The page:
None of these violations is alleged to have arisen out of the accumulation of wrongful -- but non-actionable -- conduct, as required for the continuing violation doctrine to apply, and for Judy's claims to have accordingly accrued upon dismissal of the Collection Action. See Limestone, 520 F.3d at 801. To the contrary, the allegations amount to discrete wrongful acts committed during the course of the Collection Action, or violations that began at the inception of the Collection Action which continued through its dismissal. Taken individually, then, Most of the discrete acts are time-barred because they allegedly occurred over one year before Judy filed this suit. For instance, Judy alleges that his attorney had conferences or conversations with BHLM attorneys on specific dates, August 13, 2007 and September 17, 2007. See Compl. ¶¶ 31 & 33. To the extent that Judy is alleging that in these conversations BHLM committed FDCPA violations,*fn3 those violations are time barred because Judy filed his complaint on February 25, 2009, more than one year after the conversations occurred.
The violations that began at the inception of the lawsuit but continued through dismissal are all time-barred because, as discussed above, the continuing violation doctrine is inapplicable to them and statutes of limitations begin to run upon injury "and [are] not tolled by subsequent injuries." Limestone, 520 F.3d at 801. For example, Judy's repeated allegations that BHLM "continued to prosecute" the Collection Action accrued at the filing of the Collection Action; that the wrongful action "continued" does not toll the statute of limitations. See Compl. ¶¶ 32, 34 & 36. Similarly, Judy's claim that BHLM never produced a copy of an agreement between Judy and the creditor accrued at least as early August 13, 2007 when Judy's attorney discussed the absence of such an agreement with BHLM.*fn4 See id. ¶ 31. That BHLM failed to produce such a document on every day thereafter until the dismissal of the suit does not toll the statute of limitations. See Limestone, 520 F.3d at 801.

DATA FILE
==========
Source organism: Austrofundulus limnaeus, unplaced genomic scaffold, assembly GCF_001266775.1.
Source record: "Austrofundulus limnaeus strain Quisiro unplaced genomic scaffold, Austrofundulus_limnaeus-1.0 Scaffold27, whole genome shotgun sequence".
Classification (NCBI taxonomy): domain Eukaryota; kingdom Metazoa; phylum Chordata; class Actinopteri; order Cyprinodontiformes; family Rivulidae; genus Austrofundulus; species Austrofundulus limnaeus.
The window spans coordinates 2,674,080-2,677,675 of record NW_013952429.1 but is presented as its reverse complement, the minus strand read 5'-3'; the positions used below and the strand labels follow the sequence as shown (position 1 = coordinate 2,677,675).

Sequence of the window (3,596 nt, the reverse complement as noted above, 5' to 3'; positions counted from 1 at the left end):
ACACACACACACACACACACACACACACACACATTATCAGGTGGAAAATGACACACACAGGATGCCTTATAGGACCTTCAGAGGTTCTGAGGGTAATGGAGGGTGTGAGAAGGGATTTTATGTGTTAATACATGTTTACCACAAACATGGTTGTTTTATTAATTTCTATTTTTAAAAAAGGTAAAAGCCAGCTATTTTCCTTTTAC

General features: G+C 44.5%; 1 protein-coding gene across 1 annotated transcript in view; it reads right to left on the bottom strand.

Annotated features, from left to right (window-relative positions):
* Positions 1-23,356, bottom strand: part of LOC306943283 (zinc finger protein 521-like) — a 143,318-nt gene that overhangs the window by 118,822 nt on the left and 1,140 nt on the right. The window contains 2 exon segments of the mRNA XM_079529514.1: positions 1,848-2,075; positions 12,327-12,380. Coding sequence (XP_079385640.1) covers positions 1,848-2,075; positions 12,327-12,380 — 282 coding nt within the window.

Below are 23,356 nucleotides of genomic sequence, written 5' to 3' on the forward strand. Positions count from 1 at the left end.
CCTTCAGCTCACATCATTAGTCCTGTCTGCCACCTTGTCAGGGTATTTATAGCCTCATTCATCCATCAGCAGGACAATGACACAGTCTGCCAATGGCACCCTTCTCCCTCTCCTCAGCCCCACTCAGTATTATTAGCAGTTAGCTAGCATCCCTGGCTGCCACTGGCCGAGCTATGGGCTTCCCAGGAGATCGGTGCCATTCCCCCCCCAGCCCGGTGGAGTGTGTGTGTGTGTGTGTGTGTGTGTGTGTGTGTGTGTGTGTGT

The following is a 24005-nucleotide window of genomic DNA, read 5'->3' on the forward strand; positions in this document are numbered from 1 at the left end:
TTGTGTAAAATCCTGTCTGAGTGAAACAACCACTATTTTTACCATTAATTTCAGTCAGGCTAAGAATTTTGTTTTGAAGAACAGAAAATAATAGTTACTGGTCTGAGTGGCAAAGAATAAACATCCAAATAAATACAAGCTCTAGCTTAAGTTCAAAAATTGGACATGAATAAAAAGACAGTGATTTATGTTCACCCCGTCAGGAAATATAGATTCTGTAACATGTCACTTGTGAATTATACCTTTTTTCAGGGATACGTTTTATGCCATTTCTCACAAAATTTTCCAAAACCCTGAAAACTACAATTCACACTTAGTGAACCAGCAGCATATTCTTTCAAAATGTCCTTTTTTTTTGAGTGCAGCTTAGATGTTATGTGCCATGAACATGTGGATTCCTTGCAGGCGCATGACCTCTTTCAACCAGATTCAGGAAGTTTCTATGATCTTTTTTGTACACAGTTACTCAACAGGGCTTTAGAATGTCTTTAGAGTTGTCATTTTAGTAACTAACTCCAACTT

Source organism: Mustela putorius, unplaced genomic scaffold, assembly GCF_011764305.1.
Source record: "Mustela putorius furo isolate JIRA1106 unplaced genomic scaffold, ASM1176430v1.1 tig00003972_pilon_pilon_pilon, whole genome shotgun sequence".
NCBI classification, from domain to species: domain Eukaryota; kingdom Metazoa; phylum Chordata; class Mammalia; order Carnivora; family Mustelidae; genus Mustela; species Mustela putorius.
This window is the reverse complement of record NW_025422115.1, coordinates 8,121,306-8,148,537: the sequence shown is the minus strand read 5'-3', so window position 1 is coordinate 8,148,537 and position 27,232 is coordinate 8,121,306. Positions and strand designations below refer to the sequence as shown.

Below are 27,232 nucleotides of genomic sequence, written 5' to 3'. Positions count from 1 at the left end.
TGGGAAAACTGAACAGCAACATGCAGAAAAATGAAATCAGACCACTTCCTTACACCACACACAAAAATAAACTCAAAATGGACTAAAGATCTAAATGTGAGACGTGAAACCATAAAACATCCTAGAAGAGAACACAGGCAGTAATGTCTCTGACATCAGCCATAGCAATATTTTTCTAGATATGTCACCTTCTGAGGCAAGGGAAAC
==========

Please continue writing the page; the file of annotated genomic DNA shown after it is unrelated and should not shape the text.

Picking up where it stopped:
Judy's brief does not specify how the dismissal of a collection action might be a violation of the FDCPA separate from the wrongful filing of a collection action, but neither does BHLM explain why a dismissal of the Collection Action does not violate the FDCPA as a matter of law. In any case, BHLM has argued that all of the allegations in the Complaint emanate from the initial filing of the Collection Action, and the court finds that the dismissal of the collection action is not alleged to be a violation of the FDCPA separate from the filing of the Collection Action, but the final manifestation of Judy's principal allegation that the Collection Action was wrongfully filed. Accordingly, all of the ongoing violations discussed above are time-barred because they began, and accrued upon, the filing of the Collection Action.
However, Judy's remaining allegations are not specifically alleged to have occurred outside the statute of limitations period and are not necessarily, as BHLM would have it, procedural steps incidental to the filing of the Collection Action. Specifically, the Complaint does not allege the dates when (1) Judy's attorney appeared on his behalf (Compl. 35); (2) Judy was "forced to draft and file a motion for summary judgment;"*fn5 and (3) BHLM falsely reported information to credit-reporting agencies. It is facially plausible, then, that these violations occurred within one year of the filing of the instant suit (February 25, 2009), because these violations might have taken place on February 25 or February 26, 2008, the day BHLM dismissed the collection action and the last day the Complaint alleges that a violation occurred.*fn6